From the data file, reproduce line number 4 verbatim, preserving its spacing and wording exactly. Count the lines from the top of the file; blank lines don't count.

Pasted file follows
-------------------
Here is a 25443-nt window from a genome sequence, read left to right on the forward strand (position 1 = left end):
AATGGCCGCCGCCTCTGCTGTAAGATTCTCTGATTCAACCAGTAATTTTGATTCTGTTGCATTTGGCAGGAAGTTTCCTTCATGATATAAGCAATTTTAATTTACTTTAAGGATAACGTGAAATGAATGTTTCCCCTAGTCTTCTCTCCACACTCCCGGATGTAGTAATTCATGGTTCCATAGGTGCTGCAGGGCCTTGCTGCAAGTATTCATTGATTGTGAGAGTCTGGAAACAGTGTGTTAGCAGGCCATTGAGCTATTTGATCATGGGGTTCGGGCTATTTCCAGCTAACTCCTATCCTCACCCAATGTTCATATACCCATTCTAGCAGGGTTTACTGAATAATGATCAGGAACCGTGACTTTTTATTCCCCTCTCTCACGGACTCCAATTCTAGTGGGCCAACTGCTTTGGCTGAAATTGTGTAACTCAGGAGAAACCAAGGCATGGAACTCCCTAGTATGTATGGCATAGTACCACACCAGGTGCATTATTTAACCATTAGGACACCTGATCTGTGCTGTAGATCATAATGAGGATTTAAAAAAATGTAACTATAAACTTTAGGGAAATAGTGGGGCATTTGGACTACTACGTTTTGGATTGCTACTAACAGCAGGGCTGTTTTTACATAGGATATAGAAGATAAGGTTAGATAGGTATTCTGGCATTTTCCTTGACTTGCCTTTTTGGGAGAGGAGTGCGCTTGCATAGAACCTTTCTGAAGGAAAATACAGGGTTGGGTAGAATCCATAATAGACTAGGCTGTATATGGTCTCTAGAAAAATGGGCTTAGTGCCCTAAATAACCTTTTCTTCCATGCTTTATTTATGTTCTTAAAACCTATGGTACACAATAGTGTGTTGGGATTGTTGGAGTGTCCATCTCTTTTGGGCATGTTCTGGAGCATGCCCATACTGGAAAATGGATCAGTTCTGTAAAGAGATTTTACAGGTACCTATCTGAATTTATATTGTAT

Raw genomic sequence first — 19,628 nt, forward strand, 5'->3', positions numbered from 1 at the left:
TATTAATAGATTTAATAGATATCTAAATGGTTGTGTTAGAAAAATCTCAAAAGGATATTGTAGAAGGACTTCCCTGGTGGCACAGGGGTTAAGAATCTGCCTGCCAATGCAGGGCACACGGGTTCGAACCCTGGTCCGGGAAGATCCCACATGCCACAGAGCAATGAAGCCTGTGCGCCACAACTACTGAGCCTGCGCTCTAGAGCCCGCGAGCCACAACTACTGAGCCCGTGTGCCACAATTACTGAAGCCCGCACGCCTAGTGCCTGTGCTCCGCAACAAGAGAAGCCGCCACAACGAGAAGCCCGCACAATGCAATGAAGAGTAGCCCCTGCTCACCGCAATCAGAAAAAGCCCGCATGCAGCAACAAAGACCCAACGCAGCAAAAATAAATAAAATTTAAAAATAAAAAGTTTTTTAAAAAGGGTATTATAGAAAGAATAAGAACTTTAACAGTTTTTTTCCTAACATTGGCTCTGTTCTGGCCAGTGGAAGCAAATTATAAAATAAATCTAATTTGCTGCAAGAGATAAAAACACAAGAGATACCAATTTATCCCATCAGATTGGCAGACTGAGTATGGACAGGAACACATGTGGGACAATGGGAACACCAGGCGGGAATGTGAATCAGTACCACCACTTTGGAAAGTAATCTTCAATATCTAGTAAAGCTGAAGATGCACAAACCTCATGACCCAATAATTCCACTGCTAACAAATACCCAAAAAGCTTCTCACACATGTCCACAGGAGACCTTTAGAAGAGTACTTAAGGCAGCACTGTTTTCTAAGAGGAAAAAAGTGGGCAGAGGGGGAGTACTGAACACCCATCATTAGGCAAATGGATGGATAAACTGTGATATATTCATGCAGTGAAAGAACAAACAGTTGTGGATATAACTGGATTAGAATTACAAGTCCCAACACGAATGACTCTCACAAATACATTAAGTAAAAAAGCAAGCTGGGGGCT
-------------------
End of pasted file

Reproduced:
TATTAATAGATTTAATAGATATCTAAATGGTTGTGTTAGAAAAATCTCAAAAGGATATTGTAGAAGGACTTCCCTGGTGGCACAGGGGTTAAGAATCTGCCTGCCAATGCAGGGCACACGGGTTCGAACCCTGGTCCGGGAAGATCCCACATGCCACAGAGCAATGAAGCCTGTGCGCCACAACTACTGAGCCTGCGCTCTAGAGCCCGCGAGCCACAACTACTGAGCCCGTGTGCCACAATTACTGAAGCCCGCACGCCTAGTGCCTGTGCTCCGCAACAAGAGAAGCCGCCACAACGAGAAGCCCGCACAATGCAATGAAGAGTAGCCCCTGCTCACCGCAATCAGAAAAAGCCCGCATGCAGCAACAAAGACCCAACGCAGCAAAAATAAATAAAATTTAAAAATAAAAAGTTTTTTAAAAAGGGTATTATAGAAAGAATAAGAACTTTAACAGTTTTTTTCCTAACATTGGCTCTGTTCTGGCCAGTGGAAGCAAATTATAAAATAAATCTAATTTGCTGCAAGAGATAAAAACACAAGAGATACCAATTTATCCCATCAGATTGGCAGACTGAGTATGGACAGGAACACATGTGGGACAATGGGAACACCAGGCGGGAATGTGAATCAGTACCACCACTTTGGAAAGTAATCTTCAATATCTAGTAAAGCTGAAGATGCACAAACCTCATGACCCAATAATTCCACTGCTAACAAATACCCAAAAAGCTTCTCACACATGTCCACAGGAGACCTTTAGAAGAGTACTTAAGGCAGCACTGTTTTCTAAGAGGAAAAAAGTGGGCAGAGGGGGAGTACTGAACACCCATCATTAGGCAAATGGATGGATAAACTGTGATATATTCATGCAGTGAAAGAACAAACAGTTGTGGATATAACTGGATTAGAATTACAAGTCCCAACACGAATGACTCTCACAAATACATTAAGTAAAAAAGCAAGCTGGGGGCT